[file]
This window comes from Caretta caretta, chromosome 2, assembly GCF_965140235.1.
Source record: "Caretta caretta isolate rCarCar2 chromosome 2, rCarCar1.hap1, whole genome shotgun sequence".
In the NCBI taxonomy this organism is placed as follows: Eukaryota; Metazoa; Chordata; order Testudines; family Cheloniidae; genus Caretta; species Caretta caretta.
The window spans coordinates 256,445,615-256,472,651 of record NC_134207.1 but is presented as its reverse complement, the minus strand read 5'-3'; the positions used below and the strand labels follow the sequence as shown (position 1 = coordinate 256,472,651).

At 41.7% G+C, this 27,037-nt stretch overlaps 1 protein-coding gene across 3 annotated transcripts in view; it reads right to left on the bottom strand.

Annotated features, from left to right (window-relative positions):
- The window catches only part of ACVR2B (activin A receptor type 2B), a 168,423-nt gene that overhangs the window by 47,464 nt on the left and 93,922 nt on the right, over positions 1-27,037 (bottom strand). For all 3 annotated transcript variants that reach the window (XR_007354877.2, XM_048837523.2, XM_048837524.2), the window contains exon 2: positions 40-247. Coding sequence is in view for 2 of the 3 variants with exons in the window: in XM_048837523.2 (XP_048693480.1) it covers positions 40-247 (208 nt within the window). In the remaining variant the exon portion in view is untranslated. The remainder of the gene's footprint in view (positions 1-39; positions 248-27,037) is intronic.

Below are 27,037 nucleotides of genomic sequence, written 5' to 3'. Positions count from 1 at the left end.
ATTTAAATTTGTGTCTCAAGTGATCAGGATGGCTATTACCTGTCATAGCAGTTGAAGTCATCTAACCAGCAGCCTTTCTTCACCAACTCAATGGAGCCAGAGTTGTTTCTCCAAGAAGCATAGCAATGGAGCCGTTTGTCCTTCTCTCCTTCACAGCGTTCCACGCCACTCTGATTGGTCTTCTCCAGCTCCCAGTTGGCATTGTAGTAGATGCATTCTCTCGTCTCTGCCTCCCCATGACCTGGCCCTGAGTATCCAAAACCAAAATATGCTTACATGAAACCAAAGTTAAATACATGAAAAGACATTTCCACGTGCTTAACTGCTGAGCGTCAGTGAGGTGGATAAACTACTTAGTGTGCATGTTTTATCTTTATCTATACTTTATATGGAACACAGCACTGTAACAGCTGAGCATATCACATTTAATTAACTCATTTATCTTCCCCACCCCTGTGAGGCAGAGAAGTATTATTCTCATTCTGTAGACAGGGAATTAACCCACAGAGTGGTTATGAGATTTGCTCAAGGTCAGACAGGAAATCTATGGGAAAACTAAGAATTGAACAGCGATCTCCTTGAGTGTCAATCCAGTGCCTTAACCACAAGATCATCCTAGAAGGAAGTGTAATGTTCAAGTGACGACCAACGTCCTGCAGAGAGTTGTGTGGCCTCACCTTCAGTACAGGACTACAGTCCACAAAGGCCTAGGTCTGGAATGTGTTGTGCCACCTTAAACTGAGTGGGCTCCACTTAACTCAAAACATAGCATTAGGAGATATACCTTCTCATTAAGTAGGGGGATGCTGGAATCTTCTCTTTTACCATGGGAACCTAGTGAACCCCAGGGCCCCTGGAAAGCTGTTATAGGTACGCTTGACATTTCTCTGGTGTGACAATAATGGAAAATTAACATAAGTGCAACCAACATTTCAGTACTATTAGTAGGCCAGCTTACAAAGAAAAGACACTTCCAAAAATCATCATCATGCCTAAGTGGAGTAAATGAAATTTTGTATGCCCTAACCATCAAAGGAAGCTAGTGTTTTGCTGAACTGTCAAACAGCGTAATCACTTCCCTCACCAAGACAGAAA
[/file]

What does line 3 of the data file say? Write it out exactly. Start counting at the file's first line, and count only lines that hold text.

In the NCBI taxonomy this organism is placed as follows: Eukaryota; Metazoa; Chordata; order Testudines; family Cheloniidae; genus Caretta; species Caretta caretta.